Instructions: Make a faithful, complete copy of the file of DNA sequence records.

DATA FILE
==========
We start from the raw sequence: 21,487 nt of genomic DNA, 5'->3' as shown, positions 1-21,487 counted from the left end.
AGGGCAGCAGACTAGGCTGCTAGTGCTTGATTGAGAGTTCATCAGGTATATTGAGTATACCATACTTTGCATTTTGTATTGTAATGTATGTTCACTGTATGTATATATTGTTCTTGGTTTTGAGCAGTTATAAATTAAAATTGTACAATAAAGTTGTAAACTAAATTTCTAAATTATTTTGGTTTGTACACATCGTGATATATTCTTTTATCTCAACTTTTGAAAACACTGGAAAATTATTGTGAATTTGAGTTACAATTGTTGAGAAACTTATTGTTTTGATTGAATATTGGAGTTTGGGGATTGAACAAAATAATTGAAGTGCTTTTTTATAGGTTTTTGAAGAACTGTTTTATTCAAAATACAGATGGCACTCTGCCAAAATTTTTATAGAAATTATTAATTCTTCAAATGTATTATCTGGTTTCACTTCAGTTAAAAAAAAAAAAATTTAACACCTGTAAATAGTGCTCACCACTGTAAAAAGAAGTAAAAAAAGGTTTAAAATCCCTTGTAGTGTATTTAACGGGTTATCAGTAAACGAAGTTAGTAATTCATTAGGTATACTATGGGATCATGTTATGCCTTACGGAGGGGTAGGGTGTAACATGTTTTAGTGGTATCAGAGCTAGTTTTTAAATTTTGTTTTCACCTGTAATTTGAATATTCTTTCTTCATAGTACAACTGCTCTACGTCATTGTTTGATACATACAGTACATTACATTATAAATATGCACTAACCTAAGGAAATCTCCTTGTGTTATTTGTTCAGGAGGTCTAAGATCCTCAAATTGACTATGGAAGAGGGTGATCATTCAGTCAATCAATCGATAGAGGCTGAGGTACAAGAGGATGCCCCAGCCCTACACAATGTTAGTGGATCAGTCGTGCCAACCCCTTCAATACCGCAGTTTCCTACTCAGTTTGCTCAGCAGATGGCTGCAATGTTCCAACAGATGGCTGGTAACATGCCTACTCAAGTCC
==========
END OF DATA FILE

We start from the raw sequence: 21,487 nt of genomic DNA, 5'->3' as shown, positions 1-21,487 counted from the left end.
AGGGCAGCAGACTAGGCTGCTAGTGCTTGATTGAGAGTTCATCAGGTATATTGAGTATACCATACTTTGCATTTTGTATTGTAATGTATGTTCACTGTATGTATATATTGTTCTTGGTTTTGAGCAGTTATAAATTAAAATTGTACAATAAAGTTGTAAACTAAATTTCTAAATTATTTTGGTTTGTACACATCGTGATATATTCTTTTATCTCAACTTTTGAAAACACTGGAAAATTATTGTGAATTTGAGTTACAATTGTTGAGAAACTTATTGTTTTGATTGAATATTGGAGTTTGGGGATTGAACAAAATAATTGAAGTGCTTTTTTATAGGTTTTTGAAGAACTGTTTTATTCAAAATACAGATGGCACTCTGCCAAAATTTTTATAGAAATTATTAATTCTTCAAATGTATTATCTGGTTTCACTTCAGTTAAAAAAAAAAAAATTTAACACCTGTAAATAGTGCTCACCACTGTAAAAAGAAGTAAAAAAAGGTTTAAAATCCCTTGTAGTGTATTTAACGGGTTATCAGTAAACGAAGTTAGTAATTCATTAGGTATACTATGGGATCATGTTATGCCTTACGGAGGGGTAGGGTGTAACATGTTTTAGTGGTATCAGAGCTAGTTTTTAAATTTTGTTTTCACCTGTAATTTGAATATTCTTTCTTCATAGTACAACTGCTCTACGTCATTGTTTGATACATACAGTACATTACATTATAAATATGCACTAACCTAAGGAAATCTCCTTGTGTTATTTGTTCAGGAGGTCTAAGATCCTCAAATTGACTATGGAAGAGGGTGATCATTCAGTCAATCAATCGATAGAGGCTGAGGTACAAGAGGATGCCCCAGCCCTACACAATGTTAGTGGATCAGTCGTGCCAACCCCTTCAATACCGCAGTTTCCTACTCAGTTTGCTCAGCAGATGGCTGCAATGTTCCAACAGATGGCTGGTAACATGCCTACTCAAGTCC